Do I need Brakes?

Discussion in 'Tires / Brakes / Bearings / Axles' started by wmgeorge, Sep 9, 2019.

  1. wmgeorge

    wmgeorge Member

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    Hooked up my new to me, to take home a 2003 Rockwood by Forest River and I remarked to my wife,, its like I am towing nothing. Could not get the brake controller lights to come on and it seemed to have no brakes. Got home looked over the trailer wiring and Lol the Blue brake wire had been terminated at the factory. No wiring connected.... and no brakes or drums on the unit.

    Spec's I can find list list the empty weight at 1635, so add in one propane tank and battery I suppose I am at 1720 or so. It handled like a dream on the road and stopping no issues.

    I assume its Dexter axle setup and I assume I Could add brakes... but do I need too? They appeared to be an option when new and since Iowa is mostly flat they decided not to add. Comments?
     
  2. Rusty2192

    Rusty2192 Well-Known Member

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    Check your state laws and your tow vehicle’s owners manual. Both will most likely have a weight that trailer brakes are required.
     
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  3. Wrenchgear

    Wrenchgear Near Elmira, Southern Ontario

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    Trailers 3000 lbs and over in Iowa need brakes. Rockwood thought it lite enough not to need them, so I wouldn't worry about it if it stops good behind your tow vehicle. Stay away from New York State, North Carolina, Cali., Nevada, Idaho, and Tenn. There you will be over weight without brakes.
     
  4. neighbormike

    neighbormike Well-Known Member

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    As long as it's legal and you're comfortable towing and stopping, no. BTW, love your avatar! Reminds me of the painting my friend did for me:
    IMG_0441.JPG
     
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  5. wmgeorge

    wmgeorge Member

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    Nothing as beautiful as a Border Collie, and then watching them work.
     
  6. neighbormike

    neighbormike Well-Known Member

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    Ha! Mine is a mix... and special needs! [:D]
     
  7. wmgeorge

    wmgeorge Member

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    So we are headed out West next Spring, Yellowstone and Montana then up to Canada, yes we have our passport. Second trip up there, first in 2013 all the way to Skagway and Juneau camping in a 17ft Casita.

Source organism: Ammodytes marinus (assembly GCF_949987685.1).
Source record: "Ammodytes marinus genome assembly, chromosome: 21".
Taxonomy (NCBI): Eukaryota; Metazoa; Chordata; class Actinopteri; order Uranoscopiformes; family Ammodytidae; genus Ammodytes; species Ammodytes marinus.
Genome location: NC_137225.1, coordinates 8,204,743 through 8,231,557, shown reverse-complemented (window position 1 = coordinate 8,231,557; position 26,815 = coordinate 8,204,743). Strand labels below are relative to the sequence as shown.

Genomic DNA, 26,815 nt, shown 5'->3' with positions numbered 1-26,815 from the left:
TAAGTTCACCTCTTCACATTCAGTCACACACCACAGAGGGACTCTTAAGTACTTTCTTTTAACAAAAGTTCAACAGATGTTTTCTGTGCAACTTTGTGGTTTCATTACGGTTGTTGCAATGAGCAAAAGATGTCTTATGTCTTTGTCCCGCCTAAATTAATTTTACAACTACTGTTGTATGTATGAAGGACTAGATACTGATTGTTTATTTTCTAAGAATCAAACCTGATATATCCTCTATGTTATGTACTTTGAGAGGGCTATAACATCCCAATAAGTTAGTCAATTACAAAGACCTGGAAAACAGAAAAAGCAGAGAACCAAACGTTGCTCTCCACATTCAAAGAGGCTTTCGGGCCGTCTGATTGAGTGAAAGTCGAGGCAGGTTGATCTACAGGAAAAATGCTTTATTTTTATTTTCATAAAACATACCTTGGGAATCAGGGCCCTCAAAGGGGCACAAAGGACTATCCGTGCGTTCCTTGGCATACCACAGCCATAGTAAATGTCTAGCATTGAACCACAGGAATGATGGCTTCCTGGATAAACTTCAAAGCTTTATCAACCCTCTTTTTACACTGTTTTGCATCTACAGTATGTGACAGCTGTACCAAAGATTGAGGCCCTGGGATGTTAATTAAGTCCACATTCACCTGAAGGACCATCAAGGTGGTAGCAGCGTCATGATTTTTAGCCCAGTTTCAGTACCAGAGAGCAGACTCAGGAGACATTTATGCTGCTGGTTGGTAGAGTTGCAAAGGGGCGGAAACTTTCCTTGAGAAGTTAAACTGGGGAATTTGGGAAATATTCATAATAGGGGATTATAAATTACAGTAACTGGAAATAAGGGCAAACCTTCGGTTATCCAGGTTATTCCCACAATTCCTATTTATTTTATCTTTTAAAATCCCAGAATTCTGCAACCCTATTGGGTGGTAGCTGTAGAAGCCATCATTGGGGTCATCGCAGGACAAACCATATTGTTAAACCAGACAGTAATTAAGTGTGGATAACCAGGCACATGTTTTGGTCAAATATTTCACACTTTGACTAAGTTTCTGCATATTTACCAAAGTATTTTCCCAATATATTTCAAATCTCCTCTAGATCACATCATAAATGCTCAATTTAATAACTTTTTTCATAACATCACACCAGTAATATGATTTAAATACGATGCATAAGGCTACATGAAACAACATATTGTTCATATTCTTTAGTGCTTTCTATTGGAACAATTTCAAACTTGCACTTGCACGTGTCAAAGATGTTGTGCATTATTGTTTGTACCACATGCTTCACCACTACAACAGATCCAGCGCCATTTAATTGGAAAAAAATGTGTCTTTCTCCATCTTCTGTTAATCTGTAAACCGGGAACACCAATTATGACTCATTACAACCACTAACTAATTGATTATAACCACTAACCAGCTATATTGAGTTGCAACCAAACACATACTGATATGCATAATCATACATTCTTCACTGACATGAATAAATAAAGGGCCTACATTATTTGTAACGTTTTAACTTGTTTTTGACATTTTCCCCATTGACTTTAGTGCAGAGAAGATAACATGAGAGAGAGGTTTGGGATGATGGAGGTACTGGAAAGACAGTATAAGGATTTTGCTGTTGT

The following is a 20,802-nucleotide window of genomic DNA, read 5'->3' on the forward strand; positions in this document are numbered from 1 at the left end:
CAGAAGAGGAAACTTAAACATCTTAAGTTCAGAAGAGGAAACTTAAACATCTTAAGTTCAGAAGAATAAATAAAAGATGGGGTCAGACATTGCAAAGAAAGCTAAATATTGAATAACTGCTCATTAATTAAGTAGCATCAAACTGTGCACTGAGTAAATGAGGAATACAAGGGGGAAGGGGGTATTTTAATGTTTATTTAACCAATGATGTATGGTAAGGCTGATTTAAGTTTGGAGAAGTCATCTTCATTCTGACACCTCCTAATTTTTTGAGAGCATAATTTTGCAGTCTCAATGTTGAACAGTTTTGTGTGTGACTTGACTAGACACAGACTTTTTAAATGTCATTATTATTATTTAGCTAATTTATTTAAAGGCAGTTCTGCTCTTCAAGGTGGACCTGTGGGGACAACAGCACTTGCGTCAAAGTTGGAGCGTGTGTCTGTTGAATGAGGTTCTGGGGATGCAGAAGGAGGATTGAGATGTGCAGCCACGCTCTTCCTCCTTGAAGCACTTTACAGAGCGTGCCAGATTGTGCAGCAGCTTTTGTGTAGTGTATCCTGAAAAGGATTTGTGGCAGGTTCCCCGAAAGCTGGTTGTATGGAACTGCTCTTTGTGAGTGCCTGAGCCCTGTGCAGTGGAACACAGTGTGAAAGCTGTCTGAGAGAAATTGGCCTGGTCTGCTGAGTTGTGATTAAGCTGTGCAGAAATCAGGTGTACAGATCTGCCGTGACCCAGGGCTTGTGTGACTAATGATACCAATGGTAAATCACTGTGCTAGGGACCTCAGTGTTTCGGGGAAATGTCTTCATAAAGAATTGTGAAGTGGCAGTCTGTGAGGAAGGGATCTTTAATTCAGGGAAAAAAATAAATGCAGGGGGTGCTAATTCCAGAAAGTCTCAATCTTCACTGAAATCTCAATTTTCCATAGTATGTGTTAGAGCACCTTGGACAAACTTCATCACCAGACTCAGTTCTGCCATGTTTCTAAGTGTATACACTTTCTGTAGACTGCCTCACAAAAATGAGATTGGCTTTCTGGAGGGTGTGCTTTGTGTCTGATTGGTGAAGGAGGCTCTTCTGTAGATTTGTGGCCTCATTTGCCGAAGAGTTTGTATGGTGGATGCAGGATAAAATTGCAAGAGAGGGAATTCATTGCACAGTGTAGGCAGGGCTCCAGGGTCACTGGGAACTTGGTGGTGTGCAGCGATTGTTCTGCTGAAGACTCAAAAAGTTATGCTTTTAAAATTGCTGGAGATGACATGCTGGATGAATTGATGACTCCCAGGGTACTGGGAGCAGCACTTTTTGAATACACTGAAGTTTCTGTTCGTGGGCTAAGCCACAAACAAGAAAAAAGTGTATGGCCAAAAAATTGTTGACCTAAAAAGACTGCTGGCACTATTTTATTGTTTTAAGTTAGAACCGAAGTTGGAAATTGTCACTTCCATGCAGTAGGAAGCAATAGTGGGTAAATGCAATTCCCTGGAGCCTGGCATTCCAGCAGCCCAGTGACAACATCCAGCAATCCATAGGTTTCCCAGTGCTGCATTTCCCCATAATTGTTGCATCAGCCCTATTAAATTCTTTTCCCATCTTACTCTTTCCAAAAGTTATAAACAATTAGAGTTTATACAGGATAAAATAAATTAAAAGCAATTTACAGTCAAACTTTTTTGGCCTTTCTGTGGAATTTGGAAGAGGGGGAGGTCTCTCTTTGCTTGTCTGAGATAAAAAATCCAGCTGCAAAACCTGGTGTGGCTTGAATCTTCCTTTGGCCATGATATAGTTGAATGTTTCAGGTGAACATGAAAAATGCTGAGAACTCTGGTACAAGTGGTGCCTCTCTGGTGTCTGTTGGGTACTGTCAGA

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  8. gec66

    gec66 Active Member

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    As a general rule states reciprocate on minor regulations such as these and don't hassle non-commercial vehicles for these types of issues. In the commercial world it's a different story and commercial carries must comply with most regs for the state they are currently driving through.
     
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  9. gladecreekwy

    gladecreekwy Well-Known Member

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    What’s the TV ?
     
  10. Wrenchgear

    Wrenchgear Near Elmira, Southern Ontario

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    I agree, but I'm not the guy writing the tickets, I'm the guy paying them. All you need is a hotshot cop out there, trying to prove himself, and you're the one stuck paying. There was a posting on the FB today of an OPP cop here pulling over a farm truck that was pulling a hay wagon down the side of a country road here. The cop wrote him a ticket for insecure load (bales of hay), no lights on the trailer, no brakes on the trailer, and no license plate on the trailer. $1900 in fines. At this time of the year, those trailers are all over the place here, driving down the side of the road at 5 mph. This cop was on some kind of mission. Yup, the farmer was in the wrong, but really, that cop could ticket 10 farmers a day if he wanted to, all for the same thing. I hate to say it, but times were easier just 15 short years ago. You can't get away with anything nowadays. In the States I mentioned above, NY and NC need brakes at 1000 lbs., the rest need brakes at 1500 lbs. Original poster could get nabbed if he goes to those States.
     
  11. wmgeorge

    wmgeorge Member